SEE ALSO:  Salary Outlook with Ph.D. in Social Work

Social workers tend to work more on a community level. That is, they attempt to connect patients to community resources to deal with their mental health problems, such as resources for jobs, medical care, drug treatment etc. Psychologists tend to focus more on the individual treatment plan for the person. Combining these two degrees could provide patients with an interesting mix of care options that are pulled from different disciplines.

Think It Through Carefully

Think about the professional and personal reasons you want to earn your Psy.D. in addition to your MSW degree. A good reason to earn your Psy.D. is if you want to open a private psychological practice. You will have more options to do so with your doctoral over a mere masters degree. Still, with your masters in social work , you can still work in private practice as a mental health professional, similar to a psychologist . You might even after several years be able to earn more than $100,000 per year with an MSW degree as a clinical social worker.

  • Psychologists. (2017). Retrieved from
  • Social Workers. (2017). Retrieved from
  • Getting Clinical Psychology Degree After MSW. (n.d.). Retrieved from
  • 17 Best Things You Can Do with an MSW Degree. (2019). Retrieved from

Master of Arts in Psychology

Current Stanford doctoral students can apply for a Master of Arts in Psychology during the course of their PhD, JD, or MD program.

Graduate students who are already enrolled in the Psychology PhD program and who have completed (a) the first-year and second-year course requirements; and (b) at least 45 units of Psychology courses may apply for conferral of the MA degree. This application should be discussed with the Student Services Manager.

Students who are currently enrolled in a Stanford PhD or professional program in another Department may be granted a Master of Arts in Psychology. In such cases, admission to the MA is considered by the faculty on a case-by-case basis. An admitted student must complete at least 45 units of Psychology courses and possibly other research or course requirements as determined by the faculty.  Interested applicants should consult with the Student Services Manager, Dena Zlatunich ( ecfay [at] (d) denamz [at] (enamz[at]stanford[dot]edu) ).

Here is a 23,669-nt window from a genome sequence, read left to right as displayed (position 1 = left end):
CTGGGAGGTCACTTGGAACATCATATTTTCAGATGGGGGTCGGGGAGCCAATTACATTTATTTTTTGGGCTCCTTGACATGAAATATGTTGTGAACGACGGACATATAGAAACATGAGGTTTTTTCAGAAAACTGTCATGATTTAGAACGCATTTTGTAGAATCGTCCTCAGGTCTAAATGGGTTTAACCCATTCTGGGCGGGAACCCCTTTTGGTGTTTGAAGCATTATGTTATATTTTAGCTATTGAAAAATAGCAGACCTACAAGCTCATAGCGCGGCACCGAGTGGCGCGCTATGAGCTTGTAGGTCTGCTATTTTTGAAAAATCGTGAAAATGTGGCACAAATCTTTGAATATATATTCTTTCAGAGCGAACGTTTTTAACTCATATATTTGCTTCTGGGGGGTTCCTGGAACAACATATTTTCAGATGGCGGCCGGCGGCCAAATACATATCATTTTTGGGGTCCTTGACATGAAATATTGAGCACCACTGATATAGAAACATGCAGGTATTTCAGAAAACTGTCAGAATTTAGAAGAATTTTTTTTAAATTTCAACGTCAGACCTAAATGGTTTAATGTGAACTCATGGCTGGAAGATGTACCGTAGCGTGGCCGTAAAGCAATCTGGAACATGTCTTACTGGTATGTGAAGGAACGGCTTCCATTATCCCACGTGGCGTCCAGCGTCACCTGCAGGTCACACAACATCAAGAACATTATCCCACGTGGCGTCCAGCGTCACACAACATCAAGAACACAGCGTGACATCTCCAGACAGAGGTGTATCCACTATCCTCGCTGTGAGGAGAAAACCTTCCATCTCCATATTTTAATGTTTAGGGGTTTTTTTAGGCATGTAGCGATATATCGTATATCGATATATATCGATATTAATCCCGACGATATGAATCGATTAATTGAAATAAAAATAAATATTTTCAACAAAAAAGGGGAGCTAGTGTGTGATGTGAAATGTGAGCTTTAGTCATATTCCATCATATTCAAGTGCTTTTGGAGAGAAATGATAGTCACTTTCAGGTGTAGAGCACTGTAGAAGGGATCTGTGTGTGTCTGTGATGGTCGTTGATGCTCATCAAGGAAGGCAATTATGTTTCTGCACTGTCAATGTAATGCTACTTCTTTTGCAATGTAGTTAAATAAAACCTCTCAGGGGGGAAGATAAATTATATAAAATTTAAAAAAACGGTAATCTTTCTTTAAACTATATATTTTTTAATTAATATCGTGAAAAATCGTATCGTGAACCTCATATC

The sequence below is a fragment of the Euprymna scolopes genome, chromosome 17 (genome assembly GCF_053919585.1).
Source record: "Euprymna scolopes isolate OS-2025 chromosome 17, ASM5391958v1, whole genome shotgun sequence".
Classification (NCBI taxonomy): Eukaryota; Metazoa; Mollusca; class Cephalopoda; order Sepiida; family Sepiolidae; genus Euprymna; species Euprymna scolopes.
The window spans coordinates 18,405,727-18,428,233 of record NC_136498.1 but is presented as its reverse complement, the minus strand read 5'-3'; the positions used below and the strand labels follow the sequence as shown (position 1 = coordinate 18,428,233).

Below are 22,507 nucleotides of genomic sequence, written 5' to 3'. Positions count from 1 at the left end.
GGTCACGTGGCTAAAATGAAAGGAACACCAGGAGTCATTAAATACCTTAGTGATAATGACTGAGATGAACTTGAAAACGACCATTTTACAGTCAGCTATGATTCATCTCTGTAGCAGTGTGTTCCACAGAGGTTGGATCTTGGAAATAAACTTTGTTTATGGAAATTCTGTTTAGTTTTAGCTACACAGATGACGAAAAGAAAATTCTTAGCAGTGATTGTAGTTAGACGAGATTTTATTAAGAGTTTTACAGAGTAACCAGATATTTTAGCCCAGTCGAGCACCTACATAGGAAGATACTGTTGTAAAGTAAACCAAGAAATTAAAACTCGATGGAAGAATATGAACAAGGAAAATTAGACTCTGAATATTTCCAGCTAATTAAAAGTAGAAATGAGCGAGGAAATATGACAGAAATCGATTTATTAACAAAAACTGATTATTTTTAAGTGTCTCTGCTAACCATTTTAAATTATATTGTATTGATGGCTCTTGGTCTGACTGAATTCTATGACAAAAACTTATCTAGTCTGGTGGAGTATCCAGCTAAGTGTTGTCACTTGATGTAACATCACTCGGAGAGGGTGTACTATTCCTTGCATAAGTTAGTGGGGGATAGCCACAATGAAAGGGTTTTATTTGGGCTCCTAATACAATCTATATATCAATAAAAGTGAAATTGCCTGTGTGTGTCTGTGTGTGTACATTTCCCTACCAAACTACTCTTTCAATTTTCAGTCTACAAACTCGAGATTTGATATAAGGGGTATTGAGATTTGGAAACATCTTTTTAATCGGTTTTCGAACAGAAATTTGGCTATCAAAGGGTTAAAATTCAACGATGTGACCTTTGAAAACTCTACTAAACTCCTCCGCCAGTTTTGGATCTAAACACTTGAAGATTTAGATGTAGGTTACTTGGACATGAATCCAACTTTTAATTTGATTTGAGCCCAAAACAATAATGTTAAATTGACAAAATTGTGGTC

All applicants must satisfy University residency requirements for the degree and are responsible for consulting with their primary departments or the Financial Aid Office about the effects of the proposed program on their current funding. 

Please note:  The Department of Psychology does not offer terminal MA degrees for students who are not already pursuing another advanced degree at Stanford.

Degree Requirements

  • Completion of 45 units of graduate-level Psychology courses
  • Completion of the required  Core Courses, including two statistics courses
  • A maximum of 18 units may be from lab courses, independent study, outside units, and practica (eg. 222, 258, 269, 275, 281, 297, 282, 290)
  • Successful completion of the First Year Project (FYP) or equivalent Master's thesis

Fill out the  application form  and obtain your advisor's signature.

  • Submit the completed application form to the Psychology Student Services Manager, who will obtain the Department Chair's signature.

Submit a request for the Master's Degree via Axess using the Graduate Program Authorization Form. To find this form, navigate to the Student Tab, then Petitions and Forms under the Academics tab. Make sure to indicate that you are adding a Master's degree. There will be a checkbox to leave your current graduate program - do NOT check this box!

  • Enter your payment and select "Apply to Graduate" in Axess (make sure to select the Master's, not PhD).
  • Psychology's Student Services Office will approve your request in Axess.
  • Carefully review the  Psychology MA Policy and Process document .
  • Set up a meeting with the Student Services Manager (Dena Zlatunich, denamz [at] (denamz[at]stanford[dot]edu) ) to review the process.
  • Secure Psychology faculty MA advisor.
  • Submit an application to the Student Services Manager. The application consists of the following: Statement of Purpose, CV, and letter of support from primary home department advisor(s). This application will be reviewed by Psychology Faculty.
  • If approved by Psychology faculty, the Psychology MA advisor will mentor you as you complete the MA requirements. The requirements include the 45 units of coursework outlined above as well as a Master's Thesis and Master's Thesis defense. For complete details, refer to the  Psychology MA Policy and Process document . 
  • Upon completion of required MA coursework, Thesis, and Thesis defense, fill out the  application form  and obtain your advisor's signature.